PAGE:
Labille-Guiard left Paris for the countryside as the Reign of Terror worsened. She did not abandon her painting during this time, continuing to teach students who fled with her. She eventually returned to Paris, but was unable to return to prominence under the new government. Despite working during a time of social and political upheaval, the life and career of Adélaïde Labille-Guiard is one of opportunity and strength, as she was allowed entry into the Academy in recognition of her talents, and continued to practice as an artist despite oppressive radical forces.

Meghan Masius is the spring 2017 publications and communications/marketing intern at the National Museum of Women in the Arts.

Down to a Science: #5WomenArtists Spark #5WomenScientists

For Women’s History Month, NMWA posed the question, “Can you name five women artists?” While social media users shared stories of women artists with #5WomenArtists, other science museums and cultural institutions expanded the challenge by posting content about #5WomenScientists.

Maria Merian, Plate 9 (from "Dissertation in Insect Generations and Metamorphosis in Surinam", second edition), 1719; Hand-colored engraving on paper, 20 1/4 x 14 1/2 in.; National Museum of Women in the Arts, Gift of Wallace and Wilhelmina Holladay

Maria Merian, Plate 9 (from “Dissertation in Insect Generations and Metamorphosis in Surinam,” second edition), 1719; Hand-colored engraving on paper, 20 1/4 x 14 1/2 in.; National Museum of Women in the Arts, Gift of Wallace and Wilhelmina Holladay

Art and science are two fields which seamlessly overlap. Both encourage close observation, experimentation, and innovation. Women are often overlooked and underrepresented in both fields. NMWA features a collection of works by women artist-scientists.

Because of their purported keen powers of observation, women artists historically were encouraged to render the natural world. After studying dried specimens of plants and animals that were popular with European collectors, botanical illustrator Maria Sibylla Merian (1647–1717) decided to study them in their natural habitats. At the age of 52, Merian and her younger daughter embarked on a dangerous trip, without a male chaperone, to the Dutch colony of Surinam in South America. She spent two years studying indigenous flora and fauna. Her book, the lavishly illustrated Insects of Surinam, was published in 1705 and established Merian’s international reputation.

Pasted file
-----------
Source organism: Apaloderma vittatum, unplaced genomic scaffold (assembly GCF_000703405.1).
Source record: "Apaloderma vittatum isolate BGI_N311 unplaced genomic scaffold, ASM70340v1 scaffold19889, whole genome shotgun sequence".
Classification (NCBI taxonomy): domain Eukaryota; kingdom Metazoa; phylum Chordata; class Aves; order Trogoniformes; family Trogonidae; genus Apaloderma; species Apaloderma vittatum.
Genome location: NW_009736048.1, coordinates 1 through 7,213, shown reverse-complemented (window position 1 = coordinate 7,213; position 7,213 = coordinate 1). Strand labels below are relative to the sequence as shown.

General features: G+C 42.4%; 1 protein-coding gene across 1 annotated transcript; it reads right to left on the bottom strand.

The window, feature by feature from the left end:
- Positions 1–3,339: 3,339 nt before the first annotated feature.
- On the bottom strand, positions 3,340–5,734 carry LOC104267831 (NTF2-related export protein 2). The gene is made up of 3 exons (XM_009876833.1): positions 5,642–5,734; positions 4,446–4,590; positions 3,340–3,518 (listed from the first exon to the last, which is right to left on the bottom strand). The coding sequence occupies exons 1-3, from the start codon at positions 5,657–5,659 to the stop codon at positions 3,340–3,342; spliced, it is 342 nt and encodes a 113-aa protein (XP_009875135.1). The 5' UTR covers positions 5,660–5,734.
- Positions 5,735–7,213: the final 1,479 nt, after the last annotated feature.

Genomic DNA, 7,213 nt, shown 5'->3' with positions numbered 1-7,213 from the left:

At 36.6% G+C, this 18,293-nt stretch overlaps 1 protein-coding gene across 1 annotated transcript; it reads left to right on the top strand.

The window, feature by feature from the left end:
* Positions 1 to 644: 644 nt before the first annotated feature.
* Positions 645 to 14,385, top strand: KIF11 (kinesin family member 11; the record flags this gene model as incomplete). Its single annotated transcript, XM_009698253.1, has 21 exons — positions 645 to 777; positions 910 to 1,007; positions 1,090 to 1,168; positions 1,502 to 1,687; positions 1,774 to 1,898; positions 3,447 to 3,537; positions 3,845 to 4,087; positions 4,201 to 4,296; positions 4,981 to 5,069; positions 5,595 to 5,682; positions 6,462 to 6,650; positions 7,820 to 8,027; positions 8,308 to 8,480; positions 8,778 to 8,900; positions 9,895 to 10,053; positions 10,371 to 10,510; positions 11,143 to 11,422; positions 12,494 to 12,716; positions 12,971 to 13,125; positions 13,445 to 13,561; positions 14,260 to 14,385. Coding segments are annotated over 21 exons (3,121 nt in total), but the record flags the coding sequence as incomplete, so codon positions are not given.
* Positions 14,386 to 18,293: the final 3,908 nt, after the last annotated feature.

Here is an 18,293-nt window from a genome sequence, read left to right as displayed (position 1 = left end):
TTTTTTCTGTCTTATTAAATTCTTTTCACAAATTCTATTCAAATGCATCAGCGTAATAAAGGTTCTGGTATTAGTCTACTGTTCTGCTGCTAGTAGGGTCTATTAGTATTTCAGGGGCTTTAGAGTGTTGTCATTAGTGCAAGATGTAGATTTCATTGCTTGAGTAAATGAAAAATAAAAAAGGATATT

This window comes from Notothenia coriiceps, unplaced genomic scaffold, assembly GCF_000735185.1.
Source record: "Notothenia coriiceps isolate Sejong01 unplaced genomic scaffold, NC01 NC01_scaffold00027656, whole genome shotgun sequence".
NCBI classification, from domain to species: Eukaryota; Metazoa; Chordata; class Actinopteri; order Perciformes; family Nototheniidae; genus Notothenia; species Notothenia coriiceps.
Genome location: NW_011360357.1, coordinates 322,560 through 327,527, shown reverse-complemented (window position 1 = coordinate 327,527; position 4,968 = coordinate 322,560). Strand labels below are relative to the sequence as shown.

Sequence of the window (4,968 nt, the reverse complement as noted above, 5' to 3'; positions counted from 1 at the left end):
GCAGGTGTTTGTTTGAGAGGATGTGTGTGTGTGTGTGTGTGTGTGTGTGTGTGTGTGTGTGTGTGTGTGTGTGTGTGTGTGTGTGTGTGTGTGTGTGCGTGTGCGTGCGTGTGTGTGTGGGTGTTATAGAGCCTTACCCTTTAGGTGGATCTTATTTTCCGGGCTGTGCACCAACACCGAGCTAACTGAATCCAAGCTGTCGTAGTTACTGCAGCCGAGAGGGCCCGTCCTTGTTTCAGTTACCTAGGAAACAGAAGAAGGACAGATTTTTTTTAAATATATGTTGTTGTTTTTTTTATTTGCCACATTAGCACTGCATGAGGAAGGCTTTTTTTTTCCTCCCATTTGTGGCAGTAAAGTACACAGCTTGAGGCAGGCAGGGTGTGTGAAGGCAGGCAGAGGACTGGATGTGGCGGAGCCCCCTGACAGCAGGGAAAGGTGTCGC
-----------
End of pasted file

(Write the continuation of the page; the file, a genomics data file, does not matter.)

As tools for observation became more advanced, photography emerged as a new medium to explore, record, and interpret nature. Molecular biologist-turned-photographer Amy Lamb (b. 1944) continues the tradition of women artist-scientists by producing large-scale “portraits” of plants. For Lamb, observation is a vital part of her creative process. She grows most of the plants that she photographs, which allows her to become intimately familiar with their life cycles. Studying plant maturation repeatedly helps her anticipate when to have the camera ready.

Amy Lamb, “Magnolia,” 1998, Iris print, 13 1/4 in x 20 1/8 in; National Museum of Women in the Arts, Gift of Steven Scott, Baltimore, Maryland, in honor of the artist, ©1998 Amy Lamb, all rights reserved

Amy Lamb, Magnolia, 1998, Iris print, 13 1/4 in x 20 1/8 in; National Museum of Women in the Arts, Gift of Steven Scott, Baltimore, Maryland, in honor of the artist, ©1998 Amy Lamb, all rights reserved

The influence of science is a common thread in NMWA’s collection. Floral still-life paintings by Rachel Ruysch (1664–1750), cliché-verre prints by Maggie Foskett (1919–2014), and etchings by Monika E. de Vries Gohlke (b. 1940) engage with science and nature. Angela Strassheim (b. 1969), trained in forensic photography, lends a scientific eye to her oeuvre, while Michal Rovner (b. 1957) simulates the feeling of a laboratory through a video work involving petri dishes.

Continue exploring the stories of women artist-scientists. Browse a selection of #5WomenScientists posts from institutions ranging from the Field Museum, to the Biodiversity Heritage Library, the Franklin Institute, and the Science Museum, London.

—Madeline Barnes is the winter/spring 2017 digital engagement intern at the National Museum of Women in the Arts.